Rendering Rocker templates

Rocker templates are converted to Java code. This can be done using the following Maven command:

mvn generate-sources


This generates a Java class for each template in the target/generated-sources/rocker directory.

Now we can render our templates using Java code:

public class Main {

    public static void main(String... args) throws Exception {

        // The template "basic.rocker.html" got converted to the class named "basic"
        // which is located in the "views" package

        String result = views.basic.template("John")
            .render()
            .toString();

        System.out.println(result);
    }
}


The output we get looks like this:

<html>
    <head>
        <title>Basic example</title>
    </head>
    <body>
        <h1>Hello John!</h1>
    </body>
</html>


A bit of a problem with this approach is that you need to run mvn generate-sources everytime you make a change in your template files. Also note, that your Java code might not compile if the code generation fails because you have an issue in one of your templates.

Another possible approach is to use hot reloading and reference the templates dynamically via file names.

In this case, the Java code looks like this:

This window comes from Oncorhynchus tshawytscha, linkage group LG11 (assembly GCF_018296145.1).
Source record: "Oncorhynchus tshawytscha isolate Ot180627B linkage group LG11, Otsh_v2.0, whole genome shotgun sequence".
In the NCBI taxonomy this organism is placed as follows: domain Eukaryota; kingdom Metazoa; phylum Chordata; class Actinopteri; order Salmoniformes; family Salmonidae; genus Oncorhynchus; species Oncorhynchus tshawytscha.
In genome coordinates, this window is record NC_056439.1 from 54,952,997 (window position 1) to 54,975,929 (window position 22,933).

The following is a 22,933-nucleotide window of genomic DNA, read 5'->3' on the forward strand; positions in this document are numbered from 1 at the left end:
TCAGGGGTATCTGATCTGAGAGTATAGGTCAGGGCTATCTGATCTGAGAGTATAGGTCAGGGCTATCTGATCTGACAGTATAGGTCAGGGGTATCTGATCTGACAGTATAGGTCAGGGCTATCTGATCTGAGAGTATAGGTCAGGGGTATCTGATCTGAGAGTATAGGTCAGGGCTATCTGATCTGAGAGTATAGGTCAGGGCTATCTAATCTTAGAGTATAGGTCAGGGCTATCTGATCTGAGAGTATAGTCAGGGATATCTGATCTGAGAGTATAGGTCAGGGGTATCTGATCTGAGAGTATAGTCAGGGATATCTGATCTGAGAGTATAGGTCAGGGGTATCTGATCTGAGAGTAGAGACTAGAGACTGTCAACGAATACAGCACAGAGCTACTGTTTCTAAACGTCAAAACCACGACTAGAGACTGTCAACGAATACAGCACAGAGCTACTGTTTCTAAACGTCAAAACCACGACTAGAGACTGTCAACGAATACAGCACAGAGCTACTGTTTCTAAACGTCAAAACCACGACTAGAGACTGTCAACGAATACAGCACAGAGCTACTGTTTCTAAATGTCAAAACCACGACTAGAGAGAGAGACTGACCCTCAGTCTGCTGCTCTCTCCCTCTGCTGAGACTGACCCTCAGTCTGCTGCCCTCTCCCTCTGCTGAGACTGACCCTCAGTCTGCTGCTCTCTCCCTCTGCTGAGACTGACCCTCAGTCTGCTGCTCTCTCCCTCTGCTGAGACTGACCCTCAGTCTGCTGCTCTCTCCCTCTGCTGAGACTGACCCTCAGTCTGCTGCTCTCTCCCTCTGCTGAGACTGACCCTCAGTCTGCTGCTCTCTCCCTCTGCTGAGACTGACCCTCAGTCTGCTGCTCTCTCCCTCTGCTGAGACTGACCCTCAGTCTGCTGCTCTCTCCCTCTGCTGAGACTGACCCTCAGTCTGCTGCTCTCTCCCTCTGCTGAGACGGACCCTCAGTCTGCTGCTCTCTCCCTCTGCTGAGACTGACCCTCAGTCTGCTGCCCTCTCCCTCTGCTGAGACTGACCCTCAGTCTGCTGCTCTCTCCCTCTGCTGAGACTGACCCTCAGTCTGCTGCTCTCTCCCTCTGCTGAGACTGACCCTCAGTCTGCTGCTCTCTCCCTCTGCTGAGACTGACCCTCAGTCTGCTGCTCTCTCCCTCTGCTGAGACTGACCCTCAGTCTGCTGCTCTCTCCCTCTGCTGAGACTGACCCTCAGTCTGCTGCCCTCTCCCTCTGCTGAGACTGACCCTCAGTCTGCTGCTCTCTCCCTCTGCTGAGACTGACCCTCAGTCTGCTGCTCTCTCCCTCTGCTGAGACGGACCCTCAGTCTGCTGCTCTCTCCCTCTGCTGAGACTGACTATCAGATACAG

public class Main {

    public static void main(String... args) throws Exception {

       // Enable hot reloading
    RockerRuntime.getInstance().setReloading(true);

    // Reference via string instead of using generated code
    String result = Rocker.template("views/basic.rocker.html")
        .bind("name", "John")
        .render()
        .toString();

    System.out.println(result)
    }
}


The output we get is exactly the same.

Expressions

Assume we have a simple User class that contains the methods getFirstName() and getLastName(). In the following example we see how we can work with the User object in a Rocker template:

@import com.mscharhag.rockerexample.*

@args (User user)

@views.main.template("Expressions") -> {
    <ul>
        <!-- first name -->
        <li>@user.getFirstName()</li>

        <!-- first three letters of first name -->
        <li>@user.getFirstName().substring(0, 3)</li>

        <!-- first name and last name -->
        <li>@user.getFirstName() @user.getLastName()</li>

        <!-- using a variable-->
        @name => {
            @user.getFirstName() @user.getLastName()
        }
        <li>@name</li>

    </ul>
}


Conditions

Rocker supports the standard Java if-else flow structure as the following example shows: